A token of protest, if you’ll allow me.
How often do you find when reading a biography of a famous person who ended their lives by their own hand that the reason for their suicide is just “mental illness.”
I don’t blame the biographers for this. There may not be any further information to relay, especially if it’s someone who died long ago.
However, I fear that too often once the words “mental illness” are found in the person’s life, the search for a reason for their suicide ends.
Mental illness can indeed cause a person to commit suicide, absolutely. Many conditions elevate the likelihood of someone ending their own life. That is true. But many, many diagnoses of mental illness do not.
Those suffering from the broad term of mental illness do not need to carry the extra burden of an assumption of suicidal tendencies. A little specificity would be greatly appreciated by those in the do not category.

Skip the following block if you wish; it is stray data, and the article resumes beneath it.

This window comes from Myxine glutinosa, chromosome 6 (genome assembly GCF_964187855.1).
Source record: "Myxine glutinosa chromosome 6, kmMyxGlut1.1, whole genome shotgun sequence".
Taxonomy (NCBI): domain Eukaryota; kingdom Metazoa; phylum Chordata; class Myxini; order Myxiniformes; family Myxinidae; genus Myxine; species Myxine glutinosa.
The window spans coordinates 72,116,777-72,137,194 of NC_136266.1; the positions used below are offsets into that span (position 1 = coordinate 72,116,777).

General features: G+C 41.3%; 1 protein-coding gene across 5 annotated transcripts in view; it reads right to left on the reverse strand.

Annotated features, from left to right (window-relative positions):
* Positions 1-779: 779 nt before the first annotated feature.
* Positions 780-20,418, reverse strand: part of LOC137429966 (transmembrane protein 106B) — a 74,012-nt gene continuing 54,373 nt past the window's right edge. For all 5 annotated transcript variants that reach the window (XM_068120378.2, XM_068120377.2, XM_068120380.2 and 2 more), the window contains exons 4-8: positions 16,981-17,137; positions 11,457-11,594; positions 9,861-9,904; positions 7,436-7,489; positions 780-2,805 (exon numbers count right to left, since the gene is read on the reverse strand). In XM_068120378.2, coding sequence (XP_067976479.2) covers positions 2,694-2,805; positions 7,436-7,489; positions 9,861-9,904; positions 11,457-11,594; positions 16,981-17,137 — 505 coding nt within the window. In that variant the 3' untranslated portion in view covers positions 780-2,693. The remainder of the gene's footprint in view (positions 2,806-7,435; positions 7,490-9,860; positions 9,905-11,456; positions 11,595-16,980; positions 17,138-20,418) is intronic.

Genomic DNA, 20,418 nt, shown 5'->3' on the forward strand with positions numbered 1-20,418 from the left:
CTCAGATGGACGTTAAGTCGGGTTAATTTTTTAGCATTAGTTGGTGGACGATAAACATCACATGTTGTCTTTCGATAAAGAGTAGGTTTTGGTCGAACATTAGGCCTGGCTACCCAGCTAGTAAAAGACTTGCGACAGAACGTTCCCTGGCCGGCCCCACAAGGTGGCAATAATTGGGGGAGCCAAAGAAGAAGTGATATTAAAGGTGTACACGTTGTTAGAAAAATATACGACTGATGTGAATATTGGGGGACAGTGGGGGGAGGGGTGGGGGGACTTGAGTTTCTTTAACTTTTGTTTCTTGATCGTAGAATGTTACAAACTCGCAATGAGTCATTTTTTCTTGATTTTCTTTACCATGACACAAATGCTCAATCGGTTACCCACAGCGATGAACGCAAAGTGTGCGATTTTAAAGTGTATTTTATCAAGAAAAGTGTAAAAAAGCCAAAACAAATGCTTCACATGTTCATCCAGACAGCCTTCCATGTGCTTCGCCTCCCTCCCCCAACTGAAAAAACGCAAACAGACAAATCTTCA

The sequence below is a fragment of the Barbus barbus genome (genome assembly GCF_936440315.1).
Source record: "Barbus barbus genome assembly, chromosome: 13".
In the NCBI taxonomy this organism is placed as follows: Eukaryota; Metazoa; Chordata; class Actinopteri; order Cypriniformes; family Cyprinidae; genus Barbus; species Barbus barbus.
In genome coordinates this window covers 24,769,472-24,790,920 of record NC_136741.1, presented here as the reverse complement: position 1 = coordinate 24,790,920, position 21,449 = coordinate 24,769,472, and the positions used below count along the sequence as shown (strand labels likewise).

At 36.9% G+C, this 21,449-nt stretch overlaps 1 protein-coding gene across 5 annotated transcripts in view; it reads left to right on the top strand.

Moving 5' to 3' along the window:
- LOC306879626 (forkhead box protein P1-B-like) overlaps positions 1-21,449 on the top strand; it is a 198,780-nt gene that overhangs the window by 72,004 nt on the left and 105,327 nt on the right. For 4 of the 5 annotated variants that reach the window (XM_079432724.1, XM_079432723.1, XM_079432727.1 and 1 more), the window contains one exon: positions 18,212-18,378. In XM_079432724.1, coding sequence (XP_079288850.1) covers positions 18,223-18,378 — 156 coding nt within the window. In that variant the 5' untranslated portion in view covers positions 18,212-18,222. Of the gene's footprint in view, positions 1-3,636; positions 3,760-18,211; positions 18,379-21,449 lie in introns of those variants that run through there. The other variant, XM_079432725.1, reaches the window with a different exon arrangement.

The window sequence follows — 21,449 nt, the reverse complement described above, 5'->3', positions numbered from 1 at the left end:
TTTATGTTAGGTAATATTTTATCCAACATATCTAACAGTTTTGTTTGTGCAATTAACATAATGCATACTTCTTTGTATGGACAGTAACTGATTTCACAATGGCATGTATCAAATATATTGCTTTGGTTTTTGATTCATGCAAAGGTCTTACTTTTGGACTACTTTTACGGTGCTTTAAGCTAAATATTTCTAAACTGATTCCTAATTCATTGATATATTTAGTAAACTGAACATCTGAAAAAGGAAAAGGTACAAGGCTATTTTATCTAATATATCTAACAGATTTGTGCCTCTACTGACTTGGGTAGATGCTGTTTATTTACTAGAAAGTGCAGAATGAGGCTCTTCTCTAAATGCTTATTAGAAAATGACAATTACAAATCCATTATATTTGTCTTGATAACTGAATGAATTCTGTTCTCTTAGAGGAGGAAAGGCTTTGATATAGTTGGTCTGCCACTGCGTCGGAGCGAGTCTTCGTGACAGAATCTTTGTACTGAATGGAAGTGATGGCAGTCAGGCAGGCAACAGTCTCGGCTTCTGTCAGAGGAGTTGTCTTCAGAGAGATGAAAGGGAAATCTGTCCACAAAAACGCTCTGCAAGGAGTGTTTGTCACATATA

Think of it this way, biographers: Would you ever accept the following? “John Doe, age 22, died after getting sick.” Or “Jane Doe, age 33, died soon after being diagnosed as ill.”
I’m not asking for lurid details. I’m just asking for a bit more specificity. The do nots would appreciate it greatly.
Post-note: Apologies, but this has been rankling me for a while. I couldn’t help but give a wee voice to it.